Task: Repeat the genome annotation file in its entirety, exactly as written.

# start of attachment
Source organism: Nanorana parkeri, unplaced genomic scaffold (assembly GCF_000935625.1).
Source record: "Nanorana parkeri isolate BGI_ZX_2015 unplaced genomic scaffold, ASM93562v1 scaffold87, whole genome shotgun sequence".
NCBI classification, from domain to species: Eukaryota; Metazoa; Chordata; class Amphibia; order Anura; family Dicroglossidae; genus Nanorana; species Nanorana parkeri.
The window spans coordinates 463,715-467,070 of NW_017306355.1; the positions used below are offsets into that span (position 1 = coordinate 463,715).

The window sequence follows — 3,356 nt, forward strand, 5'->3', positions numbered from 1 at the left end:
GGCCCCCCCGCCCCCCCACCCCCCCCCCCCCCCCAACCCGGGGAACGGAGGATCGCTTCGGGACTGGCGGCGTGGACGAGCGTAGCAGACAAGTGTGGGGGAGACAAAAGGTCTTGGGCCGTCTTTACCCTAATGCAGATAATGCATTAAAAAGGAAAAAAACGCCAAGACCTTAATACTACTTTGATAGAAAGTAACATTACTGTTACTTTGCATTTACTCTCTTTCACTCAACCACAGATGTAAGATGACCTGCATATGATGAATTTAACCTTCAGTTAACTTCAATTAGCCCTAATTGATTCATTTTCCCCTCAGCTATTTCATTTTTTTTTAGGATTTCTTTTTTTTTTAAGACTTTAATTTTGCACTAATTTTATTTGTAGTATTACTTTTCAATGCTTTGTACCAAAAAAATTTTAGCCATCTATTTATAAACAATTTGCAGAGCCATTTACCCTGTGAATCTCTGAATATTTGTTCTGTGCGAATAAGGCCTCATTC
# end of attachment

Source organism: Nanorana parkeri, unplaced genomic scaffold (assembly GCF_000935625.1).
Source record: "Nanorana parkeri isolate BGI_ZX_2015 unplaced genomic scaffold, ASM93562v1 scaffold87, whole genome shotgun sequence".
NCBI classification, from domain to species: Eukaryota; Metazoa; Chordata; class Amphibia; order Anura; family Dicroglossidae; genus Nanorana; species Nanorana parkeri.
The window spans coordinates 463,715-467,070 of NW_017306355.1; the positions used below are offsets into that span (position 1 = coordinate 463,715).

The window sequence follows — 3,356 nt, forward strand, 5'->3', positions numbered from 1 at the left end:
GGCCCCCCCGCCCCCCCACCCCCCCCCCCCCCCCAACCCGGGGAACGGAGGATCGCTTCGGGACTGGCGGCGTGGACGAGCGTAGCAGACAAGTGTGGGGGAGACAAAAGGTCTTGGGCCGTCTTTACCCTAATGCAGATAATGCATTAAAAAGGAAAAAAACGCCAAGACCTTAATACTACTTTGATAGAAAGTAACATTACTGTTACTTTGCATTTACTCTCTTTCACTCAACCACAGATGTAAGATGACCTGCATATGATGAATTTAACCTTCAGTTAACTTCAATTAGCCCTAATTGATTCATTTTCCCCTCAGCTATTTCATTTTTTTTTAGGATTTCTTTTTTTTTTAAGACTTTAATTTTGCACTAATTTTATTTGTAGTATTACTTTTCAATGCTTTGTACCAAAAAAATTTTAGCCATCTATTTATAAACAATTTGCAGAGCCATTTACCCTGTGAATCTCTGAATATTTGTTCTGTGCGAATAAGGCCTCATTC